CSA Today

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#6
105-year-old Confederate statue stirs controversy in Loudoun (Photos)


Wednesday - 5/15/2013, 10:32am ET
Expired Image Removed
By Hank Silverberg
Expired Image Removed
A statue of a Confederate soldier sits outside the Loudoun County Courthouse, but some find the statue intimidating and want it moved. (WTOP/Hank Silverbeg)
150 years after the Civil War, some wounds are unhealed


WTOP's Hank Silverberg reports. (runs 1:21)
Download
LEESBURG, Va. - A statue of a Confederate soldier that has stood in front of the historic courthouse in Loudoun County since 1908 is now being called inappropriate and a local lawyer says it should be removed.
The statue was erected to honor the war dead at a time when many Civil war veterans were still alive.
The statue shows a Confederate soldier standing guard with his rifle ready.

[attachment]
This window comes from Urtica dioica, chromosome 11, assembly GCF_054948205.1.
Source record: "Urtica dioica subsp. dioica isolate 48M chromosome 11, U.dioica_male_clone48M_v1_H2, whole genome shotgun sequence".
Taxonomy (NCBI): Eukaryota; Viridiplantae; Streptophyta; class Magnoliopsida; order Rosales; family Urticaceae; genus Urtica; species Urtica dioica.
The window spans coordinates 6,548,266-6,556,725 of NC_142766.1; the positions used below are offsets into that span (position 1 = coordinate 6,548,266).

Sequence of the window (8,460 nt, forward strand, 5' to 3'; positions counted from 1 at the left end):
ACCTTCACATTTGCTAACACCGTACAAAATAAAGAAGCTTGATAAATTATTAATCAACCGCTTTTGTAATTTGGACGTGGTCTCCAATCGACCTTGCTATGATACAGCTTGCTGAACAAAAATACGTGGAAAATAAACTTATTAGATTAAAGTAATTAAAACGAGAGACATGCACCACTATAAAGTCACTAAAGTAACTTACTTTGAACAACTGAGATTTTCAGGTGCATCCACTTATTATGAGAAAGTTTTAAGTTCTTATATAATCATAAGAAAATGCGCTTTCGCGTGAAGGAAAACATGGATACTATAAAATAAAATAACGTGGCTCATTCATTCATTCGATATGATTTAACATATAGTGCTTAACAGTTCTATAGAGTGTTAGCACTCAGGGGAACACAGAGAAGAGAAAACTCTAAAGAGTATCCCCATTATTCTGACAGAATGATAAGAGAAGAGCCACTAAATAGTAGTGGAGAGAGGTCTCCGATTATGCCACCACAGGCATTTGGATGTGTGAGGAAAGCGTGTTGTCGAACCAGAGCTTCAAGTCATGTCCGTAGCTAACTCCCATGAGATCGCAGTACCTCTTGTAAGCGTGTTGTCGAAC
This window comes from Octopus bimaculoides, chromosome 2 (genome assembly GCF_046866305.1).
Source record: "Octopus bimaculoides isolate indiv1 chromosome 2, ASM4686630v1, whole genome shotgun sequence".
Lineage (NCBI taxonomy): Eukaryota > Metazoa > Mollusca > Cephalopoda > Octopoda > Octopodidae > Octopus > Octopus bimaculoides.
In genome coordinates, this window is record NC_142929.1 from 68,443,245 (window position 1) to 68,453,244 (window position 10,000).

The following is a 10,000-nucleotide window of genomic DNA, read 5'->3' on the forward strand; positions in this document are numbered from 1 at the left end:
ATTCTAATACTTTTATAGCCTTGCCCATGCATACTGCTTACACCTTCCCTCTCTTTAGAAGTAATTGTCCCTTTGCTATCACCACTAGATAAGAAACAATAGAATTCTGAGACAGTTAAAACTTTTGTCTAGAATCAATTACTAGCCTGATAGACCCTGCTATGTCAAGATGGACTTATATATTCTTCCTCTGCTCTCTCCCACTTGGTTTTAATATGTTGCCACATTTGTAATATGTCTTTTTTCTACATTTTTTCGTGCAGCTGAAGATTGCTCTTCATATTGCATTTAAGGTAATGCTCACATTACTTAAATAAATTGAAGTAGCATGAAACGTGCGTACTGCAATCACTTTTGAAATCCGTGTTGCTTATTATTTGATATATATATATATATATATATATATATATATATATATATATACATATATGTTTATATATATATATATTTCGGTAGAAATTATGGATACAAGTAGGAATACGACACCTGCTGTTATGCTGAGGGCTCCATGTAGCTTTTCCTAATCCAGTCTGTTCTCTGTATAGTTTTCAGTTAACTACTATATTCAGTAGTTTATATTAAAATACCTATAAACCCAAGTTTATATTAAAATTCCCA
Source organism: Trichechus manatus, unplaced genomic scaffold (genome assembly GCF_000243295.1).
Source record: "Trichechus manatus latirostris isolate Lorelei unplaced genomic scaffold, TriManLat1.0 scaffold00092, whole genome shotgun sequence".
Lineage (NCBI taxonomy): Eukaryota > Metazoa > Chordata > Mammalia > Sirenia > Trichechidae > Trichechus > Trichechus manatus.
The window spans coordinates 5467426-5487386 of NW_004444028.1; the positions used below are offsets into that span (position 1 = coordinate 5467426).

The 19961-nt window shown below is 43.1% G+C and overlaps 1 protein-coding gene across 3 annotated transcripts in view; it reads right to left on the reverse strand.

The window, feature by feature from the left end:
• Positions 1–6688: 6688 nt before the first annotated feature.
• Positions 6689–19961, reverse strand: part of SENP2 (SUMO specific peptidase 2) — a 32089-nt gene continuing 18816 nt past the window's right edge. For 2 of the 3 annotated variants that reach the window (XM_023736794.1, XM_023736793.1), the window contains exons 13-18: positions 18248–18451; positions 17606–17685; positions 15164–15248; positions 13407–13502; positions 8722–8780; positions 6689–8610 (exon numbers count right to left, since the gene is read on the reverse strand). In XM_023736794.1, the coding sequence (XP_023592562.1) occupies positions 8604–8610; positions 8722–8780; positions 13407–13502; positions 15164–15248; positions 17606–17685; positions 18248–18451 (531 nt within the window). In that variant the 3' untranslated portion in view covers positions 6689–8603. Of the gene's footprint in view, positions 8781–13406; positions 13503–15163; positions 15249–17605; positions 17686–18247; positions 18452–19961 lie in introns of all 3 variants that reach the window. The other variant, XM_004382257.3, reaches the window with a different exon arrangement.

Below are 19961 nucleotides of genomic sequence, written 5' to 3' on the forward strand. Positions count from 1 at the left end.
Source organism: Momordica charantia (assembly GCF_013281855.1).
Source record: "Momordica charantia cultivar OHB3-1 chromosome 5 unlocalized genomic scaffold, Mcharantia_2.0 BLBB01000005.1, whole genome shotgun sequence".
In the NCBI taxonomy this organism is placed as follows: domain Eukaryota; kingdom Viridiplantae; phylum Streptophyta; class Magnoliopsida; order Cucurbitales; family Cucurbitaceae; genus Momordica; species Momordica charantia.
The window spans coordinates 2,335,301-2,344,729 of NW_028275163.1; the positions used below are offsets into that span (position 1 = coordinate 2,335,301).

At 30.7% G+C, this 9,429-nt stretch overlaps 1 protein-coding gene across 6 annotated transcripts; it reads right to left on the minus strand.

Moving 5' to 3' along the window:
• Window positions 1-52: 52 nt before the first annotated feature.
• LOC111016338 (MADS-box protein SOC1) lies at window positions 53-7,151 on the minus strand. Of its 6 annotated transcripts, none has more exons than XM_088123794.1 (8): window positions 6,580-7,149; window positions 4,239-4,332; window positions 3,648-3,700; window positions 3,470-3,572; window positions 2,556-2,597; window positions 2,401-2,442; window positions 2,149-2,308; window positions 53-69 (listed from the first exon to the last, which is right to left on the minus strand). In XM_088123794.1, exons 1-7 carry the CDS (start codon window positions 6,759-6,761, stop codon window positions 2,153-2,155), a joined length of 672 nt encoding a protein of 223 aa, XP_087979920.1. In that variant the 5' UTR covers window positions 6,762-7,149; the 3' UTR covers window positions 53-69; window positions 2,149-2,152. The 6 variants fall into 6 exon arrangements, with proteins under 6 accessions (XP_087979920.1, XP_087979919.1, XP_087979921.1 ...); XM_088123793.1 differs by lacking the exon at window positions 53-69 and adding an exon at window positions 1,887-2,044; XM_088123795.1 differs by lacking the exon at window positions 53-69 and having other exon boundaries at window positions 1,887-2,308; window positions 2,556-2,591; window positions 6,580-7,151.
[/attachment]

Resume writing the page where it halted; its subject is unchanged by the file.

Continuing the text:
An inscription, carved into the stone monument, says, "In memory of the Confederate Soldiers of Loudoun County, Va. Erected May 28, 1908."
But Loudoun County, deeply divided over the war in 1861, may not have healed old wounds.
Attorney John Flannery, who often has cases in the courthouse, wants the statue moved elsewhere. He says it's intimidating to some of his clients.
"It deters people. It chills them from believing they can get a fair shake in court," he says.
Flannery says he's actually had clients who are afraid they won't get justice in a courthouse after seeing the statue.
"It's a living, active courthouse, which already has challenges in terms of discrimination in terms of persons of color, and not only them."
But he will get an argument from many local folks. Local historian Gene Scheel says the statue is not a symbol, it's history.